I'll show you how to make a neat little compact Arduino servo controller board with built in servo connectors that is perfect for costuming and haunted house applications. There are multiple code examples, wiring diagrams and I'll show you how to connect sensors and even how to connect two controllers using wireless radios.
Here's a little movie clip of what is easily possible- an animatronic Predator cannon with laser sight, cannon firing sound and head tracking motion control.
Here's an Iron Man hand repulsor with servo to open the forearm missile compartment. Follow along and find out how to make your awesome costumes more awesome...
Update: My instructable for showing how to make an animatronic Stargate helmet is here-
Note- While this instructable is written for the beginner, this tutorial assumes you know how to use a soldering iron and other assorted tools like wire strippers and wire cutters. Please be sure to take proper safety precautions, wear safety glasses when using cutting tools and have adequate ventilation when soldering. If you aren't yet comfortable soldering small surface mount components don't fret- I've posted links in the reference section that will help you become a soldering champ in no time.
Step 1: First you need an Arduino
Arduino is an open source microcontroller- essentially it is a small computer with an easy to use cross platform programming language. It allows you to create interactive objects based on sensory inputs (physical computing.) You can use it to do something simple like make an LED fade or have a servo move when you push a button or have it do something very complex like control a robot by processing sensor inputs, send the inputs to a computer over a wireless network and then send commands back to the robot. The applications are really limited only by your imagination and there are thousands of examples of cool projects all over the Web. There are several books about Arduino and its capabilities and I've listed a few in the reference section.
Which Arduino to use?
There are several variations of the Arduino controller available so which one do you use? It depends on your application. Some have more input pins than others if you need a lot of sensor inputs. For the purposes of this instructable you really can use any Arduino you like as the information presented applies to most every version. Here is a spreadsheet that shows most of the current variations available-
If you are going to use an Arduino Uno or Mega or any Arduino that has built in USB then you can skip to the getting started section.
Building a servo board
Since my focus is mainly on costume building I decided to use the Sparkfun Arduino Pro Mini and then build a compact servo application board for it that has multiple servo outputs, analog inputs and digital outputs. I also added a socket for an Adafruit Xbee wireless radio adapter as well as a charging circuit for a single cell LiPo battery to power the controller.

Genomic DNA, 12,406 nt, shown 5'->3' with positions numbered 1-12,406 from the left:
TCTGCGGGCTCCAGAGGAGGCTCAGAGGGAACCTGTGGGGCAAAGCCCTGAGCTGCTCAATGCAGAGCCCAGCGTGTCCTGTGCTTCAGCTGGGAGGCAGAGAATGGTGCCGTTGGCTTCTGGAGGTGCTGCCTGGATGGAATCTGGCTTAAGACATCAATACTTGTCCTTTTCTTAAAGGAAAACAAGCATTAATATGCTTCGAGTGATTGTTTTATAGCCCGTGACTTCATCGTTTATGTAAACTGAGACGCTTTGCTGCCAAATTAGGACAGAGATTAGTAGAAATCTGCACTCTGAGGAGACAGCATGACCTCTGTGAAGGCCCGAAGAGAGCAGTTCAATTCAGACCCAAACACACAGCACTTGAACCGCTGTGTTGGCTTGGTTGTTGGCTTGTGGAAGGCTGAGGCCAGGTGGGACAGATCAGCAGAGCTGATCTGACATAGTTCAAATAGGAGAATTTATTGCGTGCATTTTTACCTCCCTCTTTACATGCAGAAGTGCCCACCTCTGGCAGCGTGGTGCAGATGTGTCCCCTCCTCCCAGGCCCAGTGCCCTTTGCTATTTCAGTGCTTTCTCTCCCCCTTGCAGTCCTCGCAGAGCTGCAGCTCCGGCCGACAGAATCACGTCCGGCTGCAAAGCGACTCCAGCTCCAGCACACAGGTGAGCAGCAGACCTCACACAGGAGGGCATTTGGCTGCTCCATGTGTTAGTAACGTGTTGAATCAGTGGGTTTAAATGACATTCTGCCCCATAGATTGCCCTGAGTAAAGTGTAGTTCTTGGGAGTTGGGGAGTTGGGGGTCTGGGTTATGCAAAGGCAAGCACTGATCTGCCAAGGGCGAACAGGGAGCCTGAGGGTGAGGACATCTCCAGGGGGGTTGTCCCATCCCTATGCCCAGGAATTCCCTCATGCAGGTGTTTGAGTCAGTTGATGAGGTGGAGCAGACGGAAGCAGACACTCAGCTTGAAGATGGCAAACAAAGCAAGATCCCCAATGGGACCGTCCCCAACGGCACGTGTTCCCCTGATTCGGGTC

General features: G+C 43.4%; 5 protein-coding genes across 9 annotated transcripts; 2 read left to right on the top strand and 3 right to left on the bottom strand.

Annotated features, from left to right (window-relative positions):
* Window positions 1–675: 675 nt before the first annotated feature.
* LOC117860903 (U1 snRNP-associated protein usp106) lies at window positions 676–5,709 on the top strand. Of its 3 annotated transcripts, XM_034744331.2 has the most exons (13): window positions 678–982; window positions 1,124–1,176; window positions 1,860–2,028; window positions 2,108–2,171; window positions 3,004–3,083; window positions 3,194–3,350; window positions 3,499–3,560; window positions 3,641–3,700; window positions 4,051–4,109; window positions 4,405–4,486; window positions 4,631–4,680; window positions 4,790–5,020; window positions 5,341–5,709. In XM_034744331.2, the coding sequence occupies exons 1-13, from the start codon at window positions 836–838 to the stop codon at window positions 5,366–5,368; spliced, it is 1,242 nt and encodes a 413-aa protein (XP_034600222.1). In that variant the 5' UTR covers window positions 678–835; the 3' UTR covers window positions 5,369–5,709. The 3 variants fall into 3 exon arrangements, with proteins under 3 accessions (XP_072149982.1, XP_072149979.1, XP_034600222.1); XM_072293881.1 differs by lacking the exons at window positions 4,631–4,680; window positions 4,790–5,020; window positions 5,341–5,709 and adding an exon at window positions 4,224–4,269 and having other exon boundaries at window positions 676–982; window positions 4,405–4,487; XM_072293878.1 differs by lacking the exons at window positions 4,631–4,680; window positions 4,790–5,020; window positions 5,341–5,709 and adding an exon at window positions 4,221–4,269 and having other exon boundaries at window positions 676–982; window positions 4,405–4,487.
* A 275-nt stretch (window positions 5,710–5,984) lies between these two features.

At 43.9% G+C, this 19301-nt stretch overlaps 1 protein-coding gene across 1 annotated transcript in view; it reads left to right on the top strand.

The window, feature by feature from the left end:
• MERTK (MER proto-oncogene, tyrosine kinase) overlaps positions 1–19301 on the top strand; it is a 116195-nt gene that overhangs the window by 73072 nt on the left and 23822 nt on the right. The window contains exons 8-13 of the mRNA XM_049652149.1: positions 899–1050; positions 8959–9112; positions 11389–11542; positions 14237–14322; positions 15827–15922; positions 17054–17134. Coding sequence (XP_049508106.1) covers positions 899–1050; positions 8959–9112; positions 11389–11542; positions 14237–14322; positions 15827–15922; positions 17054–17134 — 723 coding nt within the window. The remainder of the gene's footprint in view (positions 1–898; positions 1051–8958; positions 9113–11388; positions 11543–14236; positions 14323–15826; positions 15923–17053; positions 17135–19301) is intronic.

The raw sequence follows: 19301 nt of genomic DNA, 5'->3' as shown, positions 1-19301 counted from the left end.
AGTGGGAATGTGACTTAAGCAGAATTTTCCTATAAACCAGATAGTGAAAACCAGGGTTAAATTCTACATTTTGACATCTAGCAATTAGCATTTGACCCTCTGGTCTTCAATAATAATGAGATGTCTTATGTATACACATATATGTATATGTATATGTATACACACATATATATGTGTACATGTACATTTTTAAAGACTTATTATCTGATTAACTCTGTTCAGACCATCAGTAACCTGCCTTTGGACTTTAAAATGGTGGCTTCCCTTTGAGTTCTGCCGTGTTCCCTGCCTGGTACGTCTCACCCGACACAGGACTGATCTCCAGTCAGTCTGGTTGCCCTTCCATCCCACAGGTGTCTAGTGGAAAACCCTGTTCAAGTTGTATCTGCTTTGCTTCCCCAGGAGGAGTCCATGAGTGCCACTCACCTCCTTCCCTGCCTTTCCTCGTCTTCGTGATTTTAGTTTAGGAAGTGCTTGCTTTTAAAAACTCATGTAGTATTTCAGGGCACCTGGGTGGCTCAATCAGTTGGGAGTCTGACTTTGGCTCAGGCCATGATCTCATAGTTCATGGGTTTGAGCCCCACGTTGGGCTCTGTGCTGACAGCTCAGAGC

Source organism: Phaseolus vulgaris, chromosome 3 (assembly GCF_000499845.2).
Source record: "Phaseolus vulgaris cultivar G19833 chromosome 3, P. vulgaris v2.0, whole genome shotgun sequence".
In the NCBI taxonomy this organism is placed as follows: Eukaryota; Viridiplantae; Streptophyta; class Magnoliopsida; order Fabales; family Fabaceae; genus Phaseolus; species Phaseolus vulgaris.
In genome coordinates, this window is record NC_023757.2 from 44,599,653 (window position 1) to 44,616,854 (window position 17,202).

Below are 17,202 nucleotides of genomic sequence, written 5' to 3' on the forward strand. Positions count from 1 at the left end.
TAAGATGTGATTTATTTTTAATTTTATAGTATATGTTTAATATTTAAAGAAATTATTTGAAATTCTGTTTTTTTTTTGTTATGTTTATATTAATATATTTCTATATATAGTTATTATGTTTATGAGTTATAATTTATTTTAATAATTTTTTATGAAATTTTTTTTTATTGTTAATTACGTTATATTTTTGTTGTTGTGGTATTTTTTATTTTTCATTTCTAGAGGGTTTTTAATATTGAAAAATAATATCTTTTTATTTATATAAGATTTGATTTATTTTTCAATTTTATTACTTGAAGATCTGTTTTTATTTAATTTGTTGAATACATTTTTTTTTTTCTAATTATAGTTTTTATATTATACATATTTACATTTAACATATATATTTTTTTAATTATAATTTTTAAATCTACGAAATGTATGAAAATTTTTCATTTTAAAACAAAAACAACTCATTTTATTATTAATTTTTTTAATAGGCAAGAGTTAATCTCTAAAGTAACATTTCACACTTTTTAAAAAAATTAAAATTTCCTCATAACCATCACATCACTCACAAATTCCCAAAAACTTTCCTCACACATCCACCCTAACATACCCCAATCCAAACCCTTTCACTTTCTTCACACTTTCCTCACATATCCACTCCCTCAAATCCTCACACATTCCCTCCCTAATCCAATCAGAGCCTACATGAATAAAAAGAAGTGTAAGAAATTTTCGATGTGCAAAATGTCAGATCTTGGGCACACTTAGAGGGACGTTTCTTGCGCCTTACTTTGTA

The reasons I really like the Pro Mini are its very small form factor, low cost and low power requirements. It operates on 3.3V, which means it can be powered by a single LiPo cell and that makes it easy when connecting sensors that run on 3.3V.
The latest version servo board has eight servo outputs, four digital outputs and six analog inputs. The servo outputs are also digital outputs- they're just configured to make it really easy to connect hobby servos. The earlier version seen in the photos has six servo outputs. Each servo output has three pins- ground, power and signal. The analog inputs are configured the same way- each input has three pins- ground, power and signal. This configuration makes it super easy to connect individual sensors. The board measures 1.75" x 2.30" so it's pretty small.
The board has a circuit for charging the LiPo cell that powers the controller. There is a mini USB port for 5v input power. Simply connect the battery and then plug in a USB cable and the battery will automatically charge. There is a charging indicator- the LED is on when the battery is charging and then it will automatically turn off when the battery is fully charged.
The mini USB port will also power the controller, even without a battery connected. The mini USB port is only used as a power source connector while charging or during times when a LiPo battery is not available- there is no data transmission using the mini USB port and you are limited by the amount of power a USB port can provide.
Code is uploaded to the controller using a USB to serial adapter (more on this later.) This adapter can also power the controller over USB without the need to connect the battery. This comes in really handy when you're testing code and you want to power the controller without having to connect the LiPo battery.
I'm providing all the necessary EAGLE files so people can modify the design to suit their own needs.
EAGLE can be downloaded here- http://www.cadsoftusa.com/